We’ve been collaborating with visual artist Madeleine Bailey. She’s a very good friend of mine, and we met while in the MFA program together at the School of the Art Institute of Chicago. She’s a multi-disciplinary artist, writer and mentor currently based in New York…she’s been coming here to Minneapolis for a few intensives and collaborating digitally and on the phone from the beginning of this project talking visual stuff, brainstorming and testing ideas for BENT/STRAIGHT. She’s got big beautiful ideas and I’m so inspired by that, I  love what she’s created for this work. Making the objects come to life has added a whole other dimension to the process and it’s been a lovely mind meld. Madeleine is also a fellow lover of film noir and the absurd and so we’ve had fun doing research and just getting deep into playing around with what could happen….she’s brought an amazing eye to this, I feel lucky she agreed to work with us! We get to perform with her objects throughout and there is also a light installation that we interact with and kind of build during this performance. These elements have really become a part of the heart of this work. Also, we’ve got music from Ariskany Records featured throughout. Ariskany Records aka Cary and Evan James. They are brothers and artistic collaborators and we’ve been able to use their music in a lot of our work in the past and I’m so happy they still don’t mind us using their art as a soundtrack for Gender Tender. I’m a big fan, I love the sound they create and definitely have always felt aligned with their experimental approach to making music. Check them out! Download it, you’ll like it. I love being able to dance to their sound, it makes me so glad I get to do this kind of work. And of course Will Courtney is a brilliant performer and lovely human and it’s been an amazing experience having so much time to develop the work together. Collaboration is the best.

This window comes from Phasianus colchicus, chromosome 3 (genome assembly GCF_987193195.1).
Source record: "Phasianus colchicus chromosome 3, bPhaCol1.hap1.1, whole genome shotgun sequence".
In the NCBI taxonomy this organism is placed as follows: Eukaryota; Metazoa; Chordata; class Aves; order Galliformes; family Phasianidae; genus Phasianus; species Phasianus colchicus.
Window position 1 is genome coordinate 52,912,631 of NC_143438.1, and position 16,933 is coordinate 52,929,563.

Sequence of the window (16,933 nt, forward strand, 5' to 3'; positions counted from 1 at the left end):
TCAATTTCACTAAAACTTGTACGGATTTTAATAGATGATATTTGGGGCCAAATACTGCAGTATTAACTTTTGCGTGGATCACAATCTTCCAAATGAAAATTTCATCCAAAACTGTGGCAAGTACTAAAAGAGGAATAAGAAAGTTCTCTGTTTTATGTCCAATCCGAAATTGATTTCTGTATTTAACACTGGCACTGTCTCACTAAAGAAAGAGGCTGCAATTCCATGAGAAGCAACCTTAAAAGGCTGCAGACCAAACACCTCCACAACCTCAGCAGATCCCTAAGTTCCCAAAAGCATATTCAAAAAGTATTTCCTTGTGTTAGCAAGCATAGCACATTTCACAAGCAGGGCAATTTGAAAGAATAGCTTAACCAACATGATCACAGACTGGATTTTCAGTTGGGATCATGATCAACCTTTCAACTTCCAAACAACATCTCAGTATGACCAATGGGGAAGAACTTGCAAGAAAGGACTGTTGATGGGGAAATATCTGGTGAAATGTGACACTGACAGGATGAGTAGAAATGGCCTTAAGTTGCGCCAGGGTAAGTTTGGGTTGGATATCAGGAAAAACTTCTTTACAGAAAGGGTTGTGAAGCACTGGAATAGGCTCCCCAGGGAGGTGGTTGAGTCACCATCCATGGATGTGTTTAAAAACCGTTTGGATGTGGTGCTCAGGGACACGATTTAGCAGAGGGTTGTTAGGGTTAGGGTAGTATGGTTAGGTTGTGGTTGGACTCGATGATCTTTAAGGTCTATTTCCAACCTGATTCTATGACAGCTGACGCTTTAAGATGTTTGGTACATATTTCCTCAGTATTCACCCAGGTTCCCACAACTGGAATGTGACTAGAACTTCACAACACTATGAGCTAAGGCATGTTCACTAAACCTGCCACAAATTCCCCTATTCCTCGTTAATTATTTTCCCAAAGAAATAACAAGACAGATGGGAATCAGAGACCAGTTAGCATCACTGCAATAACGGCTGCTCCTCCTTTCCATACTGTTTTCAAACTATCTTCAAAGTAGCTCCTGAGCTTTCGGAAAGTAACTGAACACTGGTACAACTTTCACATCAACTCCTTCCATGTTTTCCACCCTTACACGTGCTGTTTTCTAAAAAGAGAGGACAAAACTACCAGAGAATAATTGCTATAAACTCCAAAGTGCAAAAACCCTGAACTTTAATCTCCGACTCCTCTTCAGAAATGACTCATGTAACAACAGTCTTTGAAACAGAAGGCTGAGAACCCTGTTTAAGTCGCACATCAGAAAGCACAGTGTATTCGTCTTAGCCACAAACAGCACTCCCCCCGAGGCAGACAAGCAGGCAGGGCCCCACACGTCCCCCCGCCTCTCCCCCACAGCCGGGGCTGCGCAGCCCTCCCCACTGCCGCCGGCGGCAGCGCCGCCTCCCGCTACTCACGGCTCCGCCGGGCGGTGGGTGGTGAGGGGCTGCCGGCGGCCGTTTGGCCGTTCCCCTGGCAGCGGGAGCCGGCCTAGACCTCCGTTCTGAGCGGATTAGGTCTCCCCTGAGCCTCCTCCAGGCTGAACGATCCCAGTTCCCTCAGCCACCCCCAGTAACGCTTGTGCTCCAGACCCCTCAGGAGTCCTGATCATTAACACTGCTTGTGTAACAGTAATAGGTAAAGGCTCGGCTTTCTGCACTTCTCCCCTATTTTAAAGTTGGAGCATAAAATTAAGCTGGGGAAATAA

Are you working on any other projects or are there others you hope to work on?

Yes, I was invited by Pramila Vasudevan to be one of the facilitators and designers for Aniccha Arts upcoming durational performance called Census. It will be happening at Northern Spark this June. Will is performing in it as well. It’s been great to work with a big team of artists of all disciplines and backgrounds since this past December talking about social identity mapping, institutional structures, parades, autonomy, underrepresented communities, the idea of a critical mass and people performing murmurations. There will be a cast of a 100 people performing in a line for 9 hours! So excited to be a part of this project.

As far as Gender Tender and my own personal projects…I’m always looking forward to making new or more work, or getting to refine and research what we’ve got….I have a recent dream of writing and directing a solo work for Will, so we shall see. I keep writing. I’m always looking forward to continuing to create new things, to keep on art-ing.

What is your favorite hangout spot and why?